Forum Editorial: Roers should pay a price for failing to meet townhome project deadline
City Hall should send a clear message in renegotiating Roers Development's tax incentive that breaking a promise comes at a real price. The developer failed to meet a deadline for building townhomes that were central to a development in the Roosevelt neighborhood.
To grasp the gravity of Roers Development’s failure to build a row of seven townhomes near North Dakota State University, it’s necessary to recall the Roosevelt neighborhood’s concerns about the campus-related growth gobbling up old residential housing.
Opposition to the complex including a new Newman Center and associated apartments that Roers’ agreement to build the townhouses as a buffer was critical to the Fargo City Commission’s approval of the project.
So when Roers cavalierly blew past its December 2021 deadline for completing the townhouses, city leaders were understandably and justifiably angry. This was a big breach in trust.
Recently, the City Commission declared Roers in default on its obligation to build the townhomes to qualify for a tax break of almost $1 million — an incentive not yet received by Roers, and under scrutiny at City Hall.
Jim Roers has cited traffic congestion and difficulty in obtaining building materials as excuses for failing to complete a project that hasn’t even begun construction. The facts demonstrate — starkly — that this was a flagrant disregard by Roers to honor its deal with the city.
After the city declared Roers in default, the company promptly produced conceptual drawings of the townhomes, but has yet to file the detailed architectural drawings that city planning officials will need to sign off on the plans.
Roers has vowed to start construction as soon as the OK comes from City Hall, and we have no reason to doubt that, given the outcries and negative publicity his failure to meet the deadline have provoked.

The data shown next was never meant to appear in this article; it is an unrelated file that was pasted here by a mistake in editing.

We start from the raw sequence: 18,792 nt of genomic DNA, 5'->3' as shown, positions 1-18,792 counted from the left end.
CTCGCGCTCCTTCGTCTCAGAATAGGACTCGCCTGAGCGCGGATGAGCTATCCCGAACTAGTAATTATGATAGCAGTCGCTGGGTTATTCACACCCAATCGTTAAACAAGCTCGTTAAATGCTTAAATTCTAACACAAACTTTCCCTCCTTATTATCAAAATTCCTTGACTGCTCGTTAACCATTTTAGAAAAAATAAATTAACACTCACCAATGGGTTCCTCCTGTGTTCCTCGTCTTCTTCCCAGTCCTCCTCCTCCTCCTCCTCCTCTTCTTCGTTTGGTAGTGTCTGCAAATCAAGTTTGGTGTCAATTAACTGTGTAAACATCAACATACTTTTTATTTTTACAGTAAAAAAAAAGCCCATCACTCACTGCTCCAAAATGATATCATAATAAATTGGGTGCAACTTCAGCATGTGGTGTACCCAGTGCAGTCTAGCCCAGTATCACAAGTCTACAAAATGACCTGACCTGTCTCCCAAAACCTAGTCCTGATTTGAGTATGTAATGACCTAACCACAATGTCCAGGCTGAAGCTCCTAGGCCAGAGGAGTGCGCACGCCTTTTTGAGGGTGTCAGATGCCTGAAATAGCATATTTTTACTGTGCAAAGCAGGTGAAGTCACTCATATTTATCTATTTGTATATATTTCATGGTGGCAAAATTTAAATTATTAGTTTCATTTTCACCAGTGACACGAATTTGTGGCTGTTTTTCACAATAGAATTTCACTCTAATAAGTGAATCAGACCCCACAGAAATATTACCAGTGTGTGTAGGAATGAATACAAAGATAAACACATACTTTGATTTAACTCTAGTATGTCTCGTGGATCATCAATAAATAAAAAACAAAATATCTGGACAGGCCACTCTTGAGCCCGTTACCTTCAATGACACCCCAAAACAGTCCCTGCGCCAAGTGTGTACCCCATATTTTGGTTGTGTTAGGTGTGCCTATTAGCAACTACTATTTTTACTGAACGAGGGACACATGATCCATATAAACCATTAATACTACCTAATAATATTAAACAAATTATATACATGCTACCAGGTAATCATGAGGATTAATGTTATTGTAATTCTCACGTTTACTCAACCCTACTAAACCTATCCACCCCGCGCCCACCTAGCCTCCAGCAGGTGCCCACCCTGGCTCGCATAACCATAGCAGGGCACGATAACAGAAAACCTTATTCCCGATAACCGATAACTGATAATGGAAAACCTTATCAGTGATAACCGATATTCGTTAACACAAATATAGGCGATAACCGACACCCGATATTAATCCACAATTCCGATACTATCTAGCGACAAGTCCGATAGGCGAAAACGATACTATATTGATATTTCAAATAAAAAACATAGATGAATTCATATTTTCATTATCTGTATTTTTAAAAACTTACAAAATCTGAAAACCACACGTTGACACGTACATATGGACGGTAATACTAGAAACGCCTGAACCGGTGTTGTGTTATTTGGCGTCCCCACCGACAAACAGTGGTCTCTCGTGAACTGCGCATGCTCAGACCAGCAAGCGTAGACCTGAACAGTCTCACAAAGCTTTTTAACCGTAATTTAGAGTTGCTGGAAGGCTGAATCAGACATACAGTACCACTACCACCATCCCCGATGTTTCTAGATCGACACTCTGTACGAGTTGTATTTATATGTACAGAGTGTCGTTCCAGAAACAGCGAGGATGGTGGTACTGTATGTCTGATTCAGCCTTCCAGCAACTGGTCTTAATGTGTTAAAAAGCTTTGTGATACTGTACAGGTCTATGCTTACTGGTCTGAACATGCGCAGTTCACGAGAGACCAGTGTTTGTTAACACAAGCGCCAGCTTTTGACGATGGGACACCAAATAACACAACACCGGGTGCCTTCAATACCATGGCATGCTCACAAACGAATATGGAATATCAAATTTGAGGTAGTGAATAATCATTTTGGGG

With the city elections now behind us, a new City Commission will be in office on June 28, with Denise Kolpack coming on board as a new commissioner. One of the new commission’s top priorities should be to decide what’s to be done about the tax incentives for the Roers project.
Roers’ defenders have pointed out that he and his company have done a lot of good things for the city over the years, and have cited his philanthropic support for the Jeremiah Program, which houses 20 single-parent families and educates about 50 children a year.
That should be considered when the City Commission decides what action to take; specifically, if it should reduce or even rescind that tax incentives.
The point shouldn’t be to vilify Roers or gratuitously punish a serious lapse. It seems likely that, perhaps for financial reasons, Roers delayed the townhomes and hoped that supply-chain snarls and other disruptions caused by the pandemic would give him cover.
If so, that was poor judgment. But it was also more than that; it was an abuse of the trust he’d been granted, a broken promise.
The penalty should be meaningful, so the message is clear not only to Roers but to other developers that breaking a promise to the city and to taxpayers comes with a very real price.